A friend of mine said that the Sniper had a superb story line but as Bioware have found out, ppl wont pay £9 a month for ‘story’ alone.

    #6 2 years ago
  7. viralshag

    @6, But what I’m saying is I don’t think GW2′s way of doing F2P is even that good. Especially if you’re a company out to make money. Once people have wised up to the fact that spending money on gems is a complete waste of money, that source of income will decrease dramatically.

    There’s absolutely no sense in them going completely free to play yet as there are still people willing to pay. Why lose those people if you don’t need to? I imagine at this stage all those not willing to pay for a sub have left and those that will are still playing.

    And regarding to what people are willing to pay for, you could say that about almost any MMO that’s been released in recent years, F2P or not.

    What recent big-name MMOs haven’t seen major drop offs in player numbers? If the forums/rumors/personal experiences are to be believed, which obviously I’m not sure if they are, GW2 being an MMO designed to be F2P can’t even retain players.

    #7 2 years ago
  8. Ireland Michael

    @7 WoW dipped to about 9 million for a while, but jumped back up over 10 million again recently.

    #8 2 years ago
  9. viralshag

    @8, I wouldn’t even bring WoW into the conversation. I have nothing against the game, obviously, I play it myself. But WoW is a game that will never stop ticking in my opinion. I think it will always retain enough die-hard/committed fans to keep the game healthy.

    You have to admit though, most MMOs that have been released in maybe the last two years are treated a lot more like regular games. People buy them, play them until they’ve had their fill, and then move on. Most likely never to return to it.

    A lot of newer MMOs can’t seem to sell more than a very popular game, and will then only hold on to the same amount of players as any other online game.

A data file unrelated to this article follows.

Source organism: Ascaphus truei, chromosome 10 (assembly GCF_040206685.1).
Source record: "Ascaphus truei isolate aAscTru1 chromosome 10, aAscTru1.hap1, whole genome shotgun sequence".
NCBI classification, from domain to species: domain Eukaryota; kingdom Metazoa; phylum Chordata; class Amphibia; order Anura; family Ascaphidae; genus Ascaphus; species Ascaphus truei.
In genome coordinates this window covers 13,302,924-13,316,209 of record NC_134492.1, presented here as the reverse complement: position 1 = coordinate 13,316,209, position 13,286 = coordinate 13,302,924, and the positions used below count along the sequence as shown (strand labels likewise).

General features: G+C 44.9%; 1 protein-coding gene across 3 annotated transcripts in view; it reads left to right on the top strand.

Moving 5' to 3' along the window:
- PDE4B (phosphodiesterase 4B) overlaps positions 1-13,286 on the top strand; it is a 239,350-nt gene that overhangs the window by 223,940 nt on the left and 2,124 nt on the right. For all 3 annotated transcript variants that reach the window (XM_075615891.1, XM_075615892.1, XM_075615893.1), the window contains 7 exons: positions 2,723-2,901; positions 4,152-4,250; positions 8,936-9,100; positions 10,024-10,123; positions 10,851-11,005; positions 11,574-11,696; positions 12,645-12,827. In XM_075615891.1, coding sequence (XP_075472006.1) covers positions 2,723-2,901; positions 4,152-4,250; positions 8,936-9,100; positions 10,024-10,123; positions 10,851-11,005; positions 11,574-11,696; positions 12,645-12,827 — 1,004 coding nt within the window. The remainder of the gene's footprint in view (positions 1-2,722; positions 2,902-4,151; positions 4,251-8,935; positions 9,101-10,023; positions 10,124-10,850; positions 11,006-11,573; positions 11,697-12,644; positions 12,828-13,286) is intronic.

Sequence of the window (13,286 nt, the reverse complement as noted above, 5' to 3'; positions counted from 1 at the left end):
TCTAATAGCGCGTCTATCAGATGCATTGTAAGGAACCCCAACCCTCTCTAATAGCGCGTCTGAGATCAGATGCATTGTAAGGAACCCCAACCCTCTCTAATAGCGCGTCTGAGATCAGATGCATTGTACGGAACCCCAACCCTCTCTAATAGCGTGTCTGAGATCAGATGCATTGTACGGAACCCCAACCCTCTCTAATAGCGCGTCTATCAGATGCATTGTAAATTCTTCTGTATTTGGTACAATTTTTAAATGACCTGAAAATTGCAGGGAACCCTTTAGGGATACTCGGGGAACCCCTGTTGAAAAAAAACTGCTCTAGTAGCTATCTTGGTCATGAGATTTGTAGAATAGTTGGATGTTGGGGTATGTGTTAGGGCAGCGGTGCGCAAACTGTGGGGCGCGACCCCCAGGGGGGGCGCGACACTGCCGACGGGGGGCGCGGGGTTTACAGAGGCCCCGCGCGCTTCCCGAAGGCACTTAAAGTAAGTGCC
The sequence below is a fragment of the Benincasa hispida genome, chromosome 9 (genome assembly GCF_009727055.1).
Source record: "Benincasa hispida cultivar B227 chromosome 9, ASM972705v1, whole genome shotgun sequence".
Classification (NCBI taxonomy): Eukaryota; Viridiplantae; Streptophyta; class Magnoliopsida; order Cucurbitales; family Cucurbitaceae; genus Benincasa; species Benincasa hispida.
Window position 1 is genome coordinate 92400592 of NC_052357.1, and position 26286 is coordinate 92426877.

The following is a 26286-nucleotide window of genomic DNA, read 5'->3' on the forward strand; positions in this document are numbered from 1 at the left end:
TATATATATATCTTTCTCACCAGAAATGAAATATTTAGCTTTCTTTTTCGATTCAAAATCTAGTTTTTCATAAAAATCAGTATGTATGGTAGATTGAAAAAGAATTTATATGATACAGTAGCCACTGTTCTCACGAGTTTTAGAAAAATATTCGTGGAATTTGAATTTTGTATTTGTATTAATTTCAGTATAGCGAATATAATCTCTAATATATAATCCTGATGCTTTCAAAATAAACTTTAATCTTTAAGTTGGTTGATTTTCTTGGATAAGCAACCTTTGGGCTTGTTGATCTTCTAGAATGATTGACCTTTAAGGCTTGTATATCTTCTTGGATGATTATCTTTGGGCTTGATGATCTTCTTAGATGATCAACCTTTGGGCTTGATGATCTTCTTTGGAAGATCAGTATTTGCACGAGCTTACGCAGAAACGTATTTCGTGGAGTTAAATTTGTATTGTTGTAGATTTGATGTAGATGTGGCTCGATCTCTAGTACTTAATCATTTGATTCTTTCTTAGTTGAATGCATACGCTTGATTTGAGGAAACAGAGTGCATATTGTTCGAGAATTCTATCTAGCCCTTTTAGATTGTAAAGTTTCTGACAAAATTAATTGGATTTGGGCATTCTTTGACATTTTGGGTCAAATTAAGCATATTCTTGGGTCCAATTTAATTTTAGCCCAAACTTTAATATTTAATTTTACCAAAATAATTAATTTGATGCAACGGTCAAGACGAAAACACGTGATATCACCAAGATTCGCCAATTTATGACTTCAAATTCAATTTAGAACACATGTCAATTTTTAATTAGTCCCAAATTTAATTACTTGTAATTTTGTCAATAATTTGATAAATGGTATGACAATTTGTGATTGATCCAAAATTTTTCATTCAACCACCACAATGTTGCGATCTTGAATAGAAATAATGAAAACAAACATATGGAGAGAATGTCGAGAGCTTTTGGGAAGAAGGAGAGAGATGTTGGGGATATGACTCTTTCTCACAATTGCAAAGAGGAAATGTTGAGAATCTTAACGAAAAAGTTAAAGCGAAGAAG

I just don’t think there is as big a market for these new high-profile MMOs as there once was. I might be wrong, Titan or something might draw 6 million plus subs or players… I just highly doubt it.

    #9 2 years ago
  10. GrimRita

    Personally I think SWTOR should just swallow the pill and go full free to play. So far, every attempt at increasing the player base has failed because Bioware have been half baked in their efforts for everything.

    You could argue there is a small base of players paying – yes but the idea behind any F2P model is to increase the amount of players you have. These kind of limits wont do anything to make that happen.

    After all, if you have well populated servers, you have a foundation to attract new players, who in turn, tell their friends etc etc etc. SWTOR is SO frustrating because I loved how my class played – my Assassin, enjoyed the combat in pvp(despite the stunfest) but found the game SO limiting and lacking creativity(fucking hell, this is Star Wars so there is NO excuse for that!).

    GW2 combat wasnt to my taste and I found the entire WvW a blast but then it just became a zergfest combined with a timezone issue – so the matching up wasnt smart!

    But Bioware can save SWTOR if they just show some initiative, start working WITH the fans(and limited fan sites left) and just switch fully to F2P and copy League of Legends/Riots way of having MTs in the game.

    #10 2 years ago
  11. viralshag

    That still makes no sense whatsoever though. Why throw away subs in the hope of gaining more players for which the majority won’t pay anything at all?

    Since the server consolidations there’s absolutely zero problems with populations.

    #11 2 years ago